Portland’s most recent showdown between Antifa and the Proud Boys wasn’t as violent as perhaps it could have been. But the lead up made it clear to many of us that Oregon is now nationally known for this particular kind of political performance art. This presents us with an open question: what actually changes when the far left and the far right duke it out on the streets of Portland? What is transformed? Though there may be individual exceptions, neither side seems moved, and the whole thing can seem like an adult game of cops and robbers.
This is not meant to take cheap and patronizing shots at those involved. Instead, the whole affair seemed like a spiritual mirror reflecting a broader dynamic playing out across the country. Yes, we’re all outraged. Yes, we feel called by our prophetic tradition to resist. But while we’re taking to the streets or internet chatrooms or wherever else, let’s ask the question: what would happen if “we” won? Let’s say “we” were successful in every political and cultural battle we were currently fighting and assembled enough votes or power to tip the scales and claim a 52 percent victory on all the things that mattered to us most? What would happen to the remaining 48 percent who lost? How long until they plot and plan and take it back?
On one level, we all know the answer: a deeper kind of transformation is necessary. There has to be another way forward beyond what we can currently see as a culture. And given that the territory “beyond what we can see” is something that can only be mapped by faith, as a people of faith, the question falls to us: what does this transformation look like? How do we make space for it?
Recently a rabbi involved with our Common Table work (read more about this program at commontableoregon.org), said, “I used to be a progressive because this is where I thought the prophetic edge was that God called me to.” He cited his involvement with immigration movements, economic justice movements, etc. “But then it kind of came to me that these days, the prophetic edge isn’t on the left, it’s in the middle.”
Some of us might be taken back by this at first. For many of us, there are issues for which there can be no compromise and no middle-ground, and perhaps this as it should be. But the rabbi in question was trying to point to something else that more and more of us are recognizing: we’re going to have to move beyond winners and losers. And while this can’t mean compromising on the things we know to be most true—or abandoning the last, the least, and the lost—it does mean finding a way to go deeper. To breaking the gridlock. To going beyond.
This fall’s Collins Summit: Listening at the Margins will feature Dr. Carlos Mendoza-Alvarez, a third-generation liberation theologian and scholar who has been working with a growing number of faith leaders from Oregon, Peru, Colombia, México, Puerto Rico, Spain, Brazil, Ecuador, California and Washington state. Drawing off rich theological traditions of spiritual resistance from Latin America, Mendoza-Alvarez will share strategies on “how to root our efforts for justice and peace in a relational culture that fosters community dialogue and discernment.” If you are one of the faith leaders in Oregon who has been working with Mendoza-Alvarez, you already know that at the core of this “rooting” is the radical practice of mutual accompaniment. But if you aren’t familiar with how he uses the term, a brief introduction is worthwhile.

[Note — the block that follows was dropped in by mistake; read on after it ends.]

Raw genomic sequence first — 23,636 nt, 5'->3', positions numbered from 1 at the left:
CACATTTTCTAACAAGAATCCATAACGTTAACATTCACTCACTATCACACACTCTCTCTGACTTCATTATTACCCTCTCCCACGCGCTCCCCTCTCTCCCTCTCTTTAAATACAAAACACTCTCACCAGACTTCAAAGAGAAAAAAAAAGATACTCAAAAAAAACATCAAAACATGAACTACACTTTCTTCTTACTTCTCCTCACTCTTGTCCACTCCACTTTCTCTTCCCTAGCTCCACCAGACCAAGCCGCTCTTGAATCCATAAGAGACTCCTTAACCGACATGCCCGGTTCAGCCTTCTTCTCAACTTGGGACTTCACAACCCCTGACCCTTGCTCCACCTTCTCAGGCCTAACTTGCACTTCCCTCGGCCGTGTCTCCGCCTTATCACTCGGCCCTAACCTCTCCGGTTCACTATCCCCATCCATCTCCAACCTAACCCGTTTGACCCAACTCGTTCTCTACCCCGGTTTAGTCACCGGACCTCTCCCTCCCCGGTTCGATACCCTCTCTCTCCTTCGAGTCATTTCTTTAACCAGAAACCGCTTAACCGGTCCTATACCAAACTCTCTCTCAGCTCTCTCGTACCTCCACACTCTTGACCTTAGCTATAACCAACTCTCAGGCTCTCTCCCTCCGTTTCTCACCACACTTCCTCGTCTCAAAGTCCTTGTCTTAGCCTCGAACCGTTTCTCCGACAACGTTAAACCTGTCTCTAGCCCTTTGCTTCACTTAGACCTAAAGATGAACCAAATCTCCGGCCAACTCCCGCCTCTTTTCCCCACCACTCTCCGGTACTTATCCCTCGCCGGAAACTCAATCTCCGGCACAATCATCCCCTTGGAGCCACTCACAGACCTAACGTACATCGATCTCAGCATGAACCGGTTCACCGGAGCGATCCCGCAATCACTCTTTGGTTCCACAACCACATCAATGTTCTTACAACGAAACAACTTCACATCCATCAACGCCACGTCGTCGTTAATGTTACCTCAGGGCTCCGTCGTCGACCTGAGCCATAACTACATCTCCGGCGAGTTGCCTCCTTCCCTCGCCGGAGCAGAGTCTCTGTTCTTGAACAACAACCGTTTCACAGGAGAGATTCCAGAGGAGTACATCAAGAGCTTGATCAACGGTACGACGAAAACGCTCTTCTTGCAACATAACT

Mutual accompaniment, in this context, refers to the profound and intimate act of sharing one’s truth, even while making room for someone else’s truth. It means cultivating enough vulnerability to listen, not only to those people on our external margins but to the margins inside ourselves as well. This can be scary work. It means dismantling the shields, blocks and barriers our fear has constructed all around us. Because there can be no mutual sharing of truth when fear leads us—only love can do that—and thus mutual accompaniment is a way of living into that perfect love that casts out all fear. When this happens, the truth can emerge within us and between us, and as our Gospel tradition teaches us, only the truth can set us free.
This year’s Collins Summit will offer us space to explore this wisdom more deeply, but the practice of mutual accompaniment is at the core of our work with the Common Table. It asks participating faith leaders to listen to the depths inside themselves, and others. Taking the first step doesn’t mean changing who we are, or giving up those values that are most dear to us. But it does mean becoming vulnerable to those people on the other side of our cultural barricades. It means making friends with strangers and even with enemies, and making room to love, to listen, and to be transformed.
This work has already started with many of our state-wide leaders, bishops, conference ministers. Now Ecumenical Ministries of Oregon is pleased to announce that the Murdock Charitable Trust has fully funded a multi-year grant proposal for the Common Table. This, along with a grant from the Oregon Community Foundation, means the Common Table project is now ready to officially launch and we will extend it across Oregon over the next three years. As a formal project, the Common Table is already reaching out to various leaders in local hubs across the state and asking them to consider a formal process of peacemaking and community development.
We believe this is the prophetic edge of our times, and the way of transformation beyond the spiritual gridlock that binds our country. But of course, the deep power of mutual accompaniment isn’t limited by any one plan or program. This is a spiritual path open to all of us, in all our different contexts, even on the streets of Portland during a Proud Boys rally.
Written by The Rev. Michael Ellick